Residents want to know what the future holds for mule deer
BEACH -- Low mule deer numbers in the state was a hot topic at the North Dakota Game and Fish Advisory Board District 8 meeting Tuesday evening at Beach High School.
"We used to have mule deer in the yard all the time," said Mark Egan of Beach. "Now there's nothing, absolutely zero deer."
Curt Decker of Dickinson wants younger generations to enjoy the same sport he has.
"I've been lucky and real fortunate. I've experienced some of the best years that North Dakota had to offer, but I have a 20-year-old that is just catching the back end of this and what's the future going to have for him?" he said. "I just want to see something left for that next generation."
Decker is concerned mountain lions contributed to the decrease in population.
Jeb Williams, NDGF assistant chief of wildlife division, said though this winter was mild, past harsh winters were the biggest contributing factor to low deer populations.
"Now the fair and concerning question is with the cat population where it is, how is that going to impact the growth now of the mule deer population?" he said.
Terry Steinwand, director of NDGF, said a mountain lion study under way will help determine how much they are impacting deer populations.
He added there are multiple factors contributing to the decrease.
"Energy development is causing some change in patterns," Steinwand said. "We're in some challenging times. There's no doubt about it."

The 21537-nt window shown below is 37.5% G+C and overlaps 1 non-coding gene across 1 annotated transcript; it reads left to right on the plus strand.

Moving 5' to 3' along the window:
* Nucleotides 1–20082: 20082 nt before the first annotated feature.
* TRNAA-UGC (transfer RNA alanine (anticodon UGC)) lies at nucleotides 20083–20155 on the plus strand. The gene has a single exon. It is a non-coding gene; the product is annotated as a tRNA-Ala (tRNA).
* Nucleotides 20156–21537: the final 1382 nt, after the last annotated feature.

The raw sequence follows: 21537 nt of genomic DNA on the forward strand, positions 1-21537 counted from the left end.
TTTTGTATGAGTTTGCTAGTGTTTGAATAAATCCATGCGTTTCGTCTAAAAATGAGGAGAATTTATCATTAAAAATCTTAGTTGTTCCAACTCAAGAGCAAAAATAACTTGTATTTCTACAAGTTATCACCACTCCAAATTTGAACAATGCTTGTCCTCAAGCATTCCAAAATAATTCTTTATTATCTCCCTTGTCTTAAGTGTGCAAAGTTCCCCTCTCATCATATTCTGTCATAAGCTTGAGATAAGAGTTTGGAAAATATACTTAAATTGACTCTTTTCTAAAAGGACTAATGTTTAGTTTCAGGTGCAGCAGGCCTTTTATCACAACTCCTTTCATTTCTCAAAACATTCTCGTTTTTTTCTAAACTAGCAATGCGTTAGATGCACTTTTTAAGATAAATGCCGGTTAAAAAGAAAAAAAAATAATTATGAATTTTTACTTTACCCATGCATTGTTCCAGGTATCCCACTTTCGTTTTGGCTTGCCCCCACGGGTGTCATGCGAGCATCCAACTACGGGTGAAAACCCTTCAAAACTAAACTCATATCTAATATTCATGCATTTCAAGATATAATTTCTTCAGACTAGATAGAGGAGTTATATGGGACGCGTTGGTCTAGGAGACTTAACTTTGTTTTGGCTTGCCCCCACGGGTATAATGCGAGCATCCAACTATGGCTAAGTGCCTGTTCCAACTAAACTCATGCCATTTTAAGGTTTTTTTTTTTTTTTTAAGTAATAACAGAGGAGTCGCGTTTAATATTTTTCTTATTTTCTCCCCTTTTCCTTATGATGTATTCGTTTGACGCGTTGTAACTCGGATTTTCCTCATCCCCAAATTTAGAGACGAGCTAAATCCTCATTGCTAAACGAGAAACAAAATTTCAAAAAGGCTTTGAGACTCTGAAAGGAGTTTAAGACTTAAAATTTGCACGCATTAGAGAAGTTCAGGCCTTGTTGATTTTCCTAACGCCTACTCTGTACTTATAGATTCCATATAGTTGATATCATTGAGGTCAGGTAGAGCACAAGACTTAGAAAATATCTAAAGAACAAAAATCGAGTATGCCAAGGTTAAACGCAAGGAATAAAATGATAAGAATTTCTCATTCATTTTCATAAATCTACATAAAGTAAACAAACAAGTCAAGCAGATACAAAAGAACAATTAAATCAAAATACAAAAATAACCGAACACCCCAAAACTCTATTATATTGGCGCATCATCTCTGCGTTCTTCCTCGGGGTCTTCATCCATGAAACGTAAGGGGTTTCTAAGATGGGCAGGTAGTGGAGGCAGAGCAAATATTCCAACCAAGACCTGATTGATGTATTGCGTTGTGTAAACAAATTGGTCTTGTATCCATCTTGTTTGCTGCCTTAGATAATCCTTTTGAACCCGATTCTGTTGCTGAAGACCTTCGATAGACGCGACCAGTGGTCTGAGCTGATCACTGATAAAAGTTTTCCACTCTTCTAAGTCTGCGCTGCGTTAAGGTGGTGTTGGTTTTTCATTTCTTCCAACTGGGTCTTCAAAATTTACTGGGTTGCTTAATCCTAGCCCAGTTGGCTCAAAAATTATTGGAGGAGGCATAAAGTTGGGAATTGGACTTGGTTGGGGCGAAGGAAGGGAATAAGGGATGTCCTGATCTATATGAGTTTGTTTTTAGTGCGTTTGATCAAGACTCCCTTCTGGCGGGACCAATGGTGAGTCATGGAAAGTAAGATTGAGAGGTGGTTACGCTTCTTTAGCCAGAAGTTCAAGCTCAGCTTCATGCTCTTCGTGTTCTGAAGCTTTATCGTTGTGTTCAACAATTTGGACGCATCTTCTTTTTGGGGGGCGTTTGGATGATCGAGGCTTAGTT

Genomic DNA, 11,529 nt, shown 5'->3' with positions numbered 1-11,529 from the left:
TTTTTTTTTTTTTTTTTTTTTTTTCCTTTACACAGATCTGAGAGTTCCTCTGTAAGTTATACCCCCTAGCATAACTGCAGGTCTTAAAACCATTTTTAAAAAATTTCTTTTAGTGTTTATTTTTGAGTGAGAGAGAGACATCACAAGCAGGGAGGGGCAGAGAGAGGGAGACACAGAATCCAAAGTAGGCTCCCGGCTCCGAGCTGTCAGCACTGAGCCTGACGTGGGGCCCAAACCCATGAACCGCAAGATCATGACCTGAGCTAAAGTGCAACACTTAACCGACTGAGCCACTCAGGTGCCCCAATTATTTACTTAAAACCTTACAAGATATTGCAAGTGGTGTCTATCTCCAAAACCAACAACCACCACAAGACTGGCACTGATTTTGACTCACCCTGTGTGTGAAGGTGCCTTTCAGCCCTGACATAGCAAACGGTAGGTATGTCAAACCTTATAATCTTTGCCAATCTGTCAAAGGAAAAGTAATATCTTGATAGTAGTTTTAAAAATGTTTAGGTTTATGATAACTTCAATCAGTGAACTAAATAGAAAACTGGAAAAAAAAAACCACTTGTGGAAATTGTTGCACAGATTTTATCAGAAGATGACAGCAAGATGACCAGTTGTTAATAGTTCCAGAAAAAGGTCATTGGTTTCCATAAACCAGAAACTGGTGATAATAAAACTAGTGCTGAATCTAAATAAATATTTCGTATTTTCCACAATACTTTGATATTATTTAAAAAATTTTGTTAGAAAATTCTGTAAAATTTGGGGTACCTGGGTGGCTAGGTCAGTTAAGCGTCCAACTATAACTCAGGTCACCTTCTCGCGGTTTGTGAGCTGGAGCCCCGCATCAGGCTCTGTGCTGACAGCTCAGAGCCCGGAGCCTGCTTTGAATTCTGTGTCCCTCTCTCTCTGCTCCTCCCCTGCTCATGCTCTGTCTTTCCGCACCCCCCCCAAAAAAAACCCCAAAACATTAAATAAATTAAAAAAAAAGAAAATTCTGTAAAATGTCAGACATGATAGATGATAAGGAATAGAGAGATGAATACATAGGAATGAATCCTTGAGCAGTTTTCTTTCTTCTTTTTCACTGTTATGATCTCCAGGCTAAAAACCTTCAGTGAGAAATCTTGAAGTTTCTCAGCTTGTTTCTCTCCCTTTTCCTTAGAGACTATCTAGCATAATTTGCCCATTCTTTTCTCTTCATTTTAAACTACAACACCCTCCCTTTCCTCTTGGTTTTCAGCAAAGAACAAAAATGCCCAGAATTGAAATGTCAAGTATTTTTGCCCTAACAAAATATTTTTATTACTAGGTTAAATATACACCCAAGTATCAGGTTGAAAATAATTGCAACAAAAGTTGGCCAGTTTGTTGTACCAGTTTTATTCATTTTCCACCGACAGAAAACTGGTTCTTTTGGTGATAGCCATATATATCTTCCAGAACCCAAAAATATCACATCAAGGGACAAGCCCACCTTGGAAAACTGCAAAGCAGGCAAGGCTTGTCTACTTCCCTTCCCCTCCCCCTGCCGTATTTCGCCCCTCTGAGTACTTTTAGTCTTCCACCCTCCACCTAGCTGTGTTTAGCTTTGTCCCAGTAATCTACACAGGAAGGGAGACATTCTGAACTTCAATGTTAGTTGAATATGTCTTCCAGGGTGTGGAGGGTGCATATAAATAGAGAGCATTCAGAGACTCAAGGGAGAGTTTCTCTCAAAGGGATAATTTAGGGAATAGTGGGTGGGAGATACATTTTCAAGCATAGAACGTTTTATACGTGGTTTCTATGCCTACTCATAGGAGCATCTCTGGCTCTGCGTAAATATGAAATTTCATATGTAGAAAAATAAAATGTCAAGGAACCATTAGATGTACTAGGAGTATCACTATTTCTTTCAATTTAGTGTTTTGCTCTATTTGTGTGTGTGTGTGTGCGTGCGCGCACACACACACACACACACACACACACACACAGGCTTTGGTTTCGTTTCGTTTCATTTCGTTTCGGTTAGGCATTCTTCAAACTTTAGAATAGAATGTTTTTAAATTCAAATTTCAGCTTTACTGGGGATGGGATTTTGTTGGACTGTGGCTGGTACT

There have been "drastic" reductions in the number of deer licenses offered, he said.
Bruce Stillings, NDGF big game supervisor, said there was a 50 percent reduction in the number of doe licenses last year.
In addition, there may be a 44,700 reduction in the total number of deer gun licenses this year, bringing it down to 65,250 licenses. No female mule deer licenses will be issued, according to a draft document made available at the meeting.
"Shut it all down for a year or so and give them a break," Decker said.
NDGF is also proposing limiting licenses to one deer gun license per person per year, Steinwand said.
"What it does is it spreads out the opportunity," he said.
Williams said available licenses are the lowest they've ever been, but NDGF still wants to provide the opportunity for people to hunt.
"It's kind of a balancing act," he said.